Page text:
I want to create a user in such a way that he/she cannot execute any file

I'm using Ubuntu 11.10


I tried chmod 700 /bin/sh + /bin/chmod as root

in this way is there any way or any possibility that users can execute files ?

Can anyone provide me some step-by-step instructions please?

  • 2 answers has been tested > non worked – One Zero Jan 9 '12 at 8:59

Set the umask property of the user to 113.

The user file-creation mode mask (umask) is use to determine the file permission for newly created files. It can be used to control the default file permission for new files. It is a four-digit octal number. A umask can be set or expressed using Octal values

Calculate umask for any user as follows :

The octal umasks are calculated via the bitwise AND of the unary complement of the argument using bitwise NOT. The octal notations are as follows:

Octal value : Permission
0 : read, write and execute
1 : read and write
2 : read and execute
3 : read only
4 : write and execute
5 : write only
6 : execute only
7 : no permissions

if you want to restrict your newly created user from executing any file, set his umask to 113( it means he can only read and write the file, his group can only read and write the file while anybody else can only read the file)

The default umask of any user in linux is 002 and for root user is 022.

You can default umask for any user like this: 1) open /etc/profile 2) modify the following line "umask 022" according to the default permissions you want to give to your user.

Check the man page of umask for further reference

man umask
  • Users will retain right to chmod their files, so they'll be able to change permissions to executable. I don't think it is an option here. – korjjj Jan 9 '12 at 7:46
  • This is the permissions of chmod command ls -al /bin/chmod -rwxr-xr-x 1 root root 42588 /bin/chmod you can restrict other users from executing it. by changing permissions of chmod command :) – Rajesh Pantula Jan 9 '12 at 7:52
  • u can do sh script .. not working – One Zero Jan 9 '12 at 8:43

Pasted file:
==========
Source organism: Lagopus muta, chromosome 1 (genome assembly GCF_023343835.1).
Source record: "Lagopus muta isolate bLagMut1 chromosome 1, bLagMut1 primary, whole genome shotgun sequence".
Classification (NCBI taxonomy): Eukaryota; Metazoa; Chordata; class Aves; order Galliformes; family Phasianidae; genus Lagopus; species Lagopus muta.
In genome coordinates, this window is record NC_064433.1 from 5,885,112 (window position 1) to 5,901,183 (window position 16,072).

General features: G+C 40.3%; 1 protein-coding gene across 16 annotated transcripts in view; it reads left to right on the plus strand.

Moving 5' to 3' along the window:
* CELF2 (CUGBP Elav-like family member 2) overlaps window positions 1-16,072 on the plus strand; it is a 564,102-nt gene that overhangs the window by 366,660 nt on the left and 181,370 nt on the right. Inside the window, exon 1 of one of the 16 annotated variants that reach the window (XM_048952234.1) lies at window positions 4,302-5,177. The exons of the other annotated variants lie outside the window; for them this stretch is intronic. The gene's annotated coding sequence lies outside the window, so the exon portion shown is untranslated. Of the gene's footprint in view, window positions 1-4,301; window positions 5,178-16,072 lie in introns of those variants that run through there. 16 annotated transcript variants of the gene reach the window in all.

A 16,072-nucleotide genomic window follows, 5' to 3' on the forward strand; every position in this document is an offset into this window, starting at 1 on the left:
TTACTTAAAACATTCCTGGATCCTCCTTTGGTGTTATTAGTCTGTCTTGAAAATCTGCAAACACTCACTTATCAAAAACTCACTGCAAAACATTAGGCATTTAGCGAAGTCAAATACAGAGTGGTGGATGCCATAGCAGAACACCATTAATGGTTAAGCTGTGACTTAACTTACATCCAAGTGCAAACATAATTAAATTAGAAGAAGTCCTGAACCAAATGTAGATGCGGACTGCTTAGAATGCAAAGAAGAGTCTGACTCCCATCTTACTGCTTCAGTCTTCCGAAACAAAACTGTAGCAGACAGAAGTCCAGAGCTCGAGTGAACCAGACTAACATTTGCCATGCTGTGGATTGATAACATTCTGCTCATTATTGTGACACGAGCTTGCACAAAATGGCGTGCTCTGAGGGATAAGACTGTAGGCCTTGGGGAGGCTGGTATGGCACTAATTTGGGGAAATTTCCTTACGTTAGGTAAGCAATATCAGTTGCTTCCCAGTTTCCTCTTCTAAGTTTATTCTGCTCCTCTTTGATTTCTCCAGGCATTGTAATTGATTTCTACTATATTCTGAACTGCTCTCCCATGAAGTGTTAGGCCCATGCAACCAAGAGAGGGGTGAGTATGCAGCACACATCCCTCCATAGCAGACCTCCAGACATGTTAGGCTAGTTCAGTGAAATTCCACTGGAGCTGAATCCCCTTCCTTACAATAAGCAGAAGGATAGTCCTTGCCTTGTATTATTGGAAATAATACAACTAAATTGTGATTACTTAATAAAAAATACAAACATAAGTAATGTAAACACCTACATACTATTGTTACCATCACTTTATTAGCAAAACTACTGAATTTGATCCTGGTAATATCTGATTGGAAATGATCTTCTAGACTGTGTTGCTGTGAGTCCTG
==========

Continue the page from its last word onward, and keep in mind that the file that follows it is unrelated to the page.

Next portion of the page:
• chmod 700 /bin/sh + /bin/chmod as root – One Zero Jan 9 '12 at 8:47

One way of doing something like that will be to mount separate filesystem in noexec as user(s) homedir:

Create a file image (512M) with ext4 filesystem on it:

~# dd if=/dev/zero of=/var/homedir_image seek=512 count=512 bs=1M

~# mkfs.ext4 /var/homedir_image

Then add it to /etc/fstab with noexec option:

/var/homedir_image /home/user ext4 noexec,loop 0 2

Then mount that image in future user's dir:

~# mkdir /home/user && mount /home/user

And create required user:

~# adduser --home /home/user user

User will be able to create files with x permission, but will not be able to execute anything located on his homedir filesystem.

  • The part with file image is optional, of course, as You just can use separate disk partition. – korjjj Jan 9 '12 at 7:09
  • user1@ubuntu:~$ mkdir 123 mkdir: cannot create directory `123': Permission denied user1@ubuntu:~$ pwd /home/user1 – One Zero Jan 9 '12 at 8:18
  • i did the same thing ..the thing is that user1 cannot even create a folder – One Zero Jan 9 '12 at 8:20
  • Oh, forgot to mention that You should change user's folder ownership, as it is likely owned by root by now. chown -R user1:user1 /home/user1 – korjjj Jan 9 '12 at 8:48
  • chown user1 ...it worked but still user can execute file – One Zero Jan 9 '12 at 8:49

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